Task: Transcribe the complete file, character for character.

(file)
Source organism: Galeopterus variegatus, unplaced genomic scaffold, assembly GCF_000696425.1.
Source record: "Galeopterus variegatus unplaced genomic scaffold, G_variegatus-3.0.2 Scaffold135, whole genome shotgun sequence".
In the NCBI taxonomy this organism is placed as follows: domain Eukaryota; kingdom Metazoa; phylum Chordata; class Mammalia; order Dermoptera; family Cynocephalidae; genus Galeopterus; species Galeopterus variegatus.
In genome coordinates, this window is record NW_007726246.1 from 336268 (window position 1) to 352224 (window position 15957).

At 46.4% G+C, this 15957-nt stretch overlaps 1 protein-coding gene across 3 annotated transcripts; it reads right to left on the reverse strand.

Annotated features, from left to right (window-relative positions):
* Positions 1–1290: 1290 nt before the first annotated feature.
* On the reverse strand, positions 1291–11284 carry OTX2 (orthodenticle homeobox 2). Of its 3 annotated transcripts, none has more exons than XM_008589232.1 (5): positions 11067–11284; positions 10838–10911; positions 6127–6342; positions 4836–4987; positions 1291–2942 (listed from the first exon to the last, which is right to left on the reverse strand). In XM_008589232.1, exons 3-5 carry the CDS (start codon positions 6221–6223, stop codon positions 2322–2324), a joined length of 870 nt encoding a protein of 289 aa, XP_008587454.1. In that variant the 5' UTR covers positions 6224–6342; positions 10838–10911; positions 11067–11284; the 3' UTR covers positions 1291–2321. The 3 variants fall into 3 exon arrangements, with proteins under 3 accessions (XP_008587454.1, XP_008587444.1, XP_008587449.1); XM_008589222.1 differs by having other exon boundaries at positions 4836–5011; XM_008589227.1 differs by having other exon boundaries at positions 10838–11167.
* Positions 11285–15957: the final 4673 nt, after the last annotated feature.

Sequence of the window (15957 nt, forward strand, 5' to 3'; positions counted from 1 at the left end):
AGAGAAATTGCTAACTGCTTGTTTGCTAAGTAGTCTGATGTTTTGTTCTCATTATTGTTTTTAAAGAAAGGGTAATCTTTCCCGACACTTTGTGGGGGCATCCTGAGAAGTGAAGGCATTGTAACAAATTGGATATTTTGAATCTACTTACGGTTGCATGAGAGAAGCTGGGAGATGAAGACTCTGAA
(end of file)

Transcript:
Source organism: Galeopterus variegatus, unplaced genomic scaffold, assembly GCF_000696425.1.
Source record: "Galeopterus variegatus unplaced genomic scaffold, G_variegatus-3.0.2 Scaffold135, whole genome shotgun sequence".
In the NCBI taxonomy this organism is placed as follows: domain Eukaryota; kingdom Metazoa; phylum Chordata; class Mammalia; order Dermoptera; family Cynocephalidae; genus Galeopterus; species Galeopterus variegatus.
In genome coordinates, this window is record NW_007726246.1 from 336268 (window position 1) to 352224 (window position 15957).

At 46.4% G+C, this 15957-nt stretch overlaps 1 protein-coding gene across 3 annotated transcripts; it reads right to left on the reverse strand.

Annotated features, from left to right (window-relative positions):
* Positions 1–1290: 1290 nt before the first annotated feature.
* On the reverse strand, positions 1291–11284 carry OTX2 (orthodenticle homeobox 2). Of its 3 annotated transcripts, none has more exons than XM_008589232.1 (5): positions 11067–11284; positions 10838–10911; positions 6127–6342; positions 4836–4987; positions 1291–2942 (listed from the first exon to the last, which is right to left on the reverse strand). In XM_008589232.1, exons 3-5 carry the CDS (start codon positions 6221–6223, stop codon positions 2322–2324), a joined length of 870 nt encoding a protein of 289 aa, XP_008587454.1. In that variant the 5' UTR covers positions 6224–6342; positions 10838–10911; positions 11067–11284; the 3' UTR covers positions 1291–2321. The 3 variants fall into 3 exon arrangements, with proteins under 3 accessions (XP_008587454.1, XP_008587444.1, XP_008587449.1); XM_008589222.1 differs by having other exon boundaries at positions 4836–5011; XM_008589227.1 differs by having other exon boundaries at positions 10838–11167.
* Positions 11285–15957: the final 4673 nt, after the last annotated feature.

Sequence of the window (15957 nt, forward strand, 5' to 3'; positions counted from 1 at the left end):
AGAGAAATTGCTAACTGCTTGTTTGCTAAGTAGTCTGATGTTTTGTTCTCATTATTGTTTTTAAAGAAAGGGTAATCTTTCCCGACACTTTGTGGGGGCATCCTGAGAAGTGAAGGCATTGTAACAAATTGGATATTTTGAATCTACTTACGGTTGCATGAGAGAAGCTGGGAGATGAAGACTCTGAA